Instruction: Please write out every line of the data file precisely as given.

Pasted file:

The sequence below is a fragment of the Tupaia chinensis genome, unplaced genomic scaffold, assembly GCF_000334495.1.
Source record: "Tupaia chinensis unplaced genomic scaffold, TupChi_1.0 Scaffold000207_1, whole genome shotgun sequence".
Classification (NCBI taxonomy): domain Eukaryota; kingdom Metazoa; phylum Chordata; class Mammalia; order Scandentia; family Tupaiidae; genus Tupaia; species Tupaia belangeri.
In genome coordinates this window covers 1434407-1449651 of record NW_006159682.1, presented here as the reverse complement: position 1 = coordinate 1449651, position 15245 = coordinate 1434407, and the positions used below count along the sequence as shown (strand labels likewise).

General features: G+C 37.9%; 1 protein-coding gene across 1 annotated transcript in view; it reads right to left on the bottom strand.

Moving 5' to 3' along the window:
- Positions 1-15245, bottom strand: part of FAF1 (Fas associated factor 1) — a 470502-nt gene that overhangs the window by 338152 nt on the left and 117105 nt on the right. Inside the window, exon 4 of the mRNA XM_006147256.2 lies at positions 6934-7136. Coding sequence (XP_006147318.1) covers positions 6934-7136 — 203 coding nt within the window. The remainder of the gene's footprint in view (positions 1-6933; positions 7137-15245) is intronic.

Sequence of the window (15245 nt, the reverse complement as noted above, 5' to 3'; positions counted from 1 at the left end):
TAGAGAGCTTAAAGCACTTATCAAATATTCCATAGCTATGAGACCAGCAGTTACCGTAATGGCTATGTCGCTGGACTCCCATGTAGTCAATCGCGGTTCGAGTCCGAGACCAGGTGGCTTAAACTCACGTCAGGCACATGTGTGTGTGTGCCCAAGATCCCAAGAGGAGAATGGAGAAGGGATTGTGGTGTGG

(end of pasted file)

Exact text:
The sequence below is a fragment of the Tupaia chinensis genome, unplaced genomic scaffold, assembly GCF_000334495.1.
Source record: "Tupaia chinensis unplaced genomic scaffold, TupChi_1.0 Scaffold000207_1, whole genome shotgun sequence".
Classification (NCBI taxonomy): domain Eukaryota; kingdom Metazoa; phylum Chordata; class Mammalia; order Scandentia; family Tupaiidae; genus Tupaia; species Tupaia belangeri.
In genome coordinates this window covers 1434407-1449651 of record NW_006159682.1, presented here as the reverse complement: position 1 = coordinate 1449651, position 15245 = coordinate 1434407, and the positions used below count along the sequence as shown (strand labels likewise).

General features: G+C 37.9%; 1 protein-coding gene across 1 annotated transcript in view; it reads right to left on the bottom strand.

Moving 5' to 3' along the window:
- Positions 1-15245, bottom strand: part of FAF1 (Fas associated factor 1) — a 470502-nt gene that overhangs the window by 338152 nt on the left and 117105 nt on the right. Inside the window, exon 4 of the mRNA XM_006147256.2 lies at positions 6934-7136. Coding sequence (XP_006147318.1) covers positions 6934-7136 — 203 coding nt within the window. The remainder of the gene's footprint in view (positions 1-6933; positions 7137-15245) is intronic.

Sequence of the window (15245 nt, the reverse complement as noted above, 5' to 3'; positions counted from 1 at the left end):
TAGAGAGCTTAAAGCACTTATCAAATATTCCATAGCTATGAGACCAGCAGTTACCGTAATGGCTATGTCGCTGGACTCCCATGTAGTCAATCGCGGTTCGAGTCCGAGACCAGGTGGCTTAAACTCACGTCAGGCACATGTGTGTGTGTGCCCAAGATCCCAAGAGGAGAATGGAGAAGGGATTGTGGTGTGG